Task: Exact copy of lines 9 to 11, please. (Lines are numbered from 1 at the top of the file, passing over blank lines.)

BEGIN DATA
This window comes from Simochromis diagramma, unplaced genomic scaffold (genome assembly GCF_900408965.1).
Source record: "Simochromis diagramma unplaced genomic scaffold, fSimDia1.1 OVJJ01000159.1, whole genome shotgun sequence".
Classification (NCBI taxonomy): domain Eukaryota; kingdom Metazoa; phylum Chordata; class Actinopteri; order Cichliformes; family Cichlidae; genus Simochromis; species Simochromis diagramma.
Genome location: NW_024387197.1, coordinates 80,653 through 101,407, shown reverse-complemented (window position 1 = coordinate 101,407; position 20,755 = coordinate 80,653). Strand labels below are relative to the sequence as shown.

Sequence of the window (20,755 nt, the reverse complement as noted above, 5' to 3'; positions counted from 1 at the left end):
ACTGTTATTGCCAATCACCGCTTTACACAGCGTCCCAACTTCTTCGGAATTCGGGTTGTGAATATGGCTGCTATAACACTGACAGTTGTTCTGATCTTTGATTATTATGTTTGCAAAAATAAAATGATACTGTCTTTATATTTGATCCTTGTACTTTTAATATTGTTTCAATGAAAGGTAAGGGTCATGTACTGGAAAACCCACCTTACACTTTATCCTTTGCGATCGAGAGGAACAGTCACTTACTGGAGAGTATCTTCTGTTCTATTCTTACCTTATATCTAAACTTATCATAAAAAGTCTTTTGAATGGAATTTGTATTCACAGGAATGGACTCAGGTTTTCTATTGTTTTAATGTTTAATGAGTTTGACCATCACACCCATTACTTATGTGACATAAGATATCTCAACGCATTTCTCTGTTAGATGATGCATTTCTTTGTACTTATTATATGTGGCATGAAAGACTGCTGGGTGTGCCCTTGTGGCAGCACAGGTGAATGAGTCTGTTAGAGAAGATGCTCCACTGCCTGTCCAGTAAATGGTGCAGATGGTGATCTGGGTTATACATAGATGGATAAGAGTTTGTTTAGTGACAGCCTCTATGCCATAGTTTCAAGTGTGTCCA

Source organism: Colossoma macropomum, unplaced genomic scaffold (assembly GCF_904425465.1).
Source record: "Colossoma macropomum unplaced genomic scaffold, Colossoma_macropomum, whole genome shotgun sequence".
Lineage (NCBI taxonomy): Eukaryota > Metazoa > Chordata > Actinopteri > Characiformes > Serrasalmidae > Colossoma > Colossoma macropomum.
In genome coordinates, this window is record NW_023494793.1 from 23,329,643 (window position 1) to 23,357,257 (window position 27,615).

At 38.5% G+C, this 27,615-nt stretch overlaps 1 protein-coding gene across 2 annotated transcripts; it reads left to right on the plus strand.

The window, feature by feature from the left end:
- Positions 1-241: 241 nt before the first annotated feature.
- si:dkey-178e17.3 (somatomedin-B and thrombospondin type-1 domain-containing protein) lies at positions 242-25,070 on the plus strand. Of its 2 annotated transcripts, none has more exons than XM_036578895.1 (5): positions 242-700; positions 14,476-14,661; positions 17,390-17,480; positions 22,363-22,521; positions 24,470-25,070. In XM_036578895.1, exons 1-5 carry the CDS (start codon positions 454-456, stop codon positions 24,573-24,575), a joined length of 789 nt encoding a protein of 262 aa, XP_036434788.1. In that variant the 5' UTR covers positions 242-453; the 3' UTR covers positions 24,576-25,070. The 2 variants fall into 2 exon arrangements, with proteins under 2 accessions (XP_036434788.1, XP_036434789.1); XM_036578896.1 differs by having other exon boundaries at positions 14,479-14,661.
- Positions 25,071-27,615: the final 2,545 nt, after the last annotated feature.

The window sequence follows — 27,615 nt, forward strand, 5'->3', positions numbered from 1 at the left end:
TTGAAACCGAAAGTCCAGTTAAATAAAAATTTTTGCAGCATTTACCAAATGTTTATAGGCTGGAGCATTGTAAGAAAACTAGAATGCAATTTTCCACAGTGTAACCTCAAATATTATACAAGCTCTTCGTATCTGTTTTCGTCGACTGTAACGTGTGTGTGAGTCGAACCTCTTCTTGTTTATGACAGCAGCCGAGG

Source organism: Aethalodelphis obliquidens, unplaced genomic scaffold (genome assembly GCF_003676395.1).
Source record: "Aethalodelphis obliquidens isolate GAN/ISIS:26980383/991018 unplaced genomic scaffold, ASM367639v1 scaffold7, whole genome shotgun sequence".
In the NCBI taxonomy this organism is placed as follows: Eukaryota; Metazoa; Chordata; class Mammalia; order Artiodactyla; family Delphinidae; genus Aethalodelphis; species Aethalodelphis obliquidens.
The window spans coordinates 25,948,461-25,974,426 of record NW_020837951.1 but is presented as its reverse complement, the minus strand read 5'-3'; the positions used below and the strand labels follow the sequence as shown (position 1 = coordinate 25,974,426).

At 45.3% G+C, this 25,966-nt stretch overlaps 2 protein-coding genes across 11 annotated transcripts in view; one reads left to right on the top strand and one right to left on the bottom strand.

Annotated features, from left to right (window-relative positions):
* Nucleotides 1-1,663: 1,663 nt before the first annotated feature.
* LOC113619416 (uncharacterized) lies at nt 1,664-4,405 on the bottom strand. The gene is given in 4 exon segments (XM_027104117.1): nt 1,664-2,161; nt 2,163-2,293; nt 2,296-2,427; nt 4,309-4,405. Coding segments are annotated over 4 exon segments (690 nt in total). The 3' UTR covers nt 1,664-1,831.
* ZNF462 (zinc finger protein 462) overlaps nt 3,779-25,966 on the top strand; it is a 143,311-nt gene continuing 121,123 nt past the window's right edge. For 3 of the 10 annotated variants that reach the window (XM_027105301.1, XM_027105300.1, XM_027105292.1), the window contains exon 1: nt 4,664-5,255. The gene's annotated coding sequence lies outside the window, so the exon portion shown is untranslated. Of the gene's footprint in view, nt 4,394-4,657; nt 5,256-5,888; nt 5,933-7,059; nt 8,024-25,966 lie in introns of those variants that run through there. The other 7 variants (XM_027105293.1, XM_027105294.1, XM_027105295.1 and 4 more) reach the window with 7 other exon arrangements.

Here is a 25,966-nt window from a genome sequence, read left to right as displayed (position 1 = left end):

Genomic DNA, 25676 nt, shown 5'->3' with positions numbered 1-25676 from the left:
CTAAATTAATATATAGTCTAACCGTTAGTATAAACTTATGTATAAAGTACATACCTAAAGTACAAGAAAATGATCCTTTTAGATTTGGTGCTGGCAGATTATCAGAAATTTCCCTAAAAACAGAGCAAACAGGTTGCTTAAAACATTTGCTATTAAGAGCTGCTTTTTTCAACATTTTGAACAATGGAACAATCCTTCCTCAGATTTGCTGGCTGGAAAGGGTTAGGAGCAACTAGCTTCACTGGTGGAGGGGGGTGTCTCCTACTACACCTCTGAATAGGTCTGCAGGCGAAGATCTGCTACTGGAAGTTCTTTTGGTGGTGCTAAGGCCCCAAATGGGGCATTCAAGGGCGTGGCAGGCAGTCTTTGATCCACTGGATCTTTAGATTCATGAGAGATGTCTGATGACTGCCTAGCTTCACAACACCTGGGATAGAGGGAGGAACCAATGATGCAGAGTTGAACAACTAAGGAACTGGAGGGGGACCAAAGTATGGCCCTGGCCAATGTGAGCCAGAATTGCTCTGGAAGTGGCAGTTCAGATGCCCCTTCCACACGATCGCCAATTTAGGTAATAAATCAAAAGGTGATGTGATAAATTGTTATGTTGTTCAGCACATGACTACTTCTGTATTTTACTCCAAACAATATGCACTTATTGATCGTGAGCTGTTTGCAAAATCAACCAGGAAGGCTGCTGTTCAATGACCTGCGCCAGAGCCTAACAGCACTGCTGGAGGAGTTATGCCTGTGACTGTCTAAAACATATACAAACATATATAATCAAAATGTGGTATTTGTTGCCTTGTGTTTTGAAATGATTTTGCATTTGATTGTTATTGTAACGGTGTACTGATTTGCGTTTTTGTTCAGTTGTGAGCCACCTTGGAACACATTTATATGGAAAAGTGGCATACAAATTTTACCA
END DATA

Lineage (NCBI taxonomy): Eukaryota > Metazoa > Chordata > Actinopteri > Characiformes > Serrasalmidae > Colossoma > Colossoma macropomum.
In genome coordinates, this window is record NW_023494793.1 from 23,329,643 (window position 1) to 23,357,257 (window position 27,615).

At 38.5% G+C, this 27,615-nt stretch overlaps 1 protein-coding gene across 2 annotated transcripts; it reads left to right on the plus strand.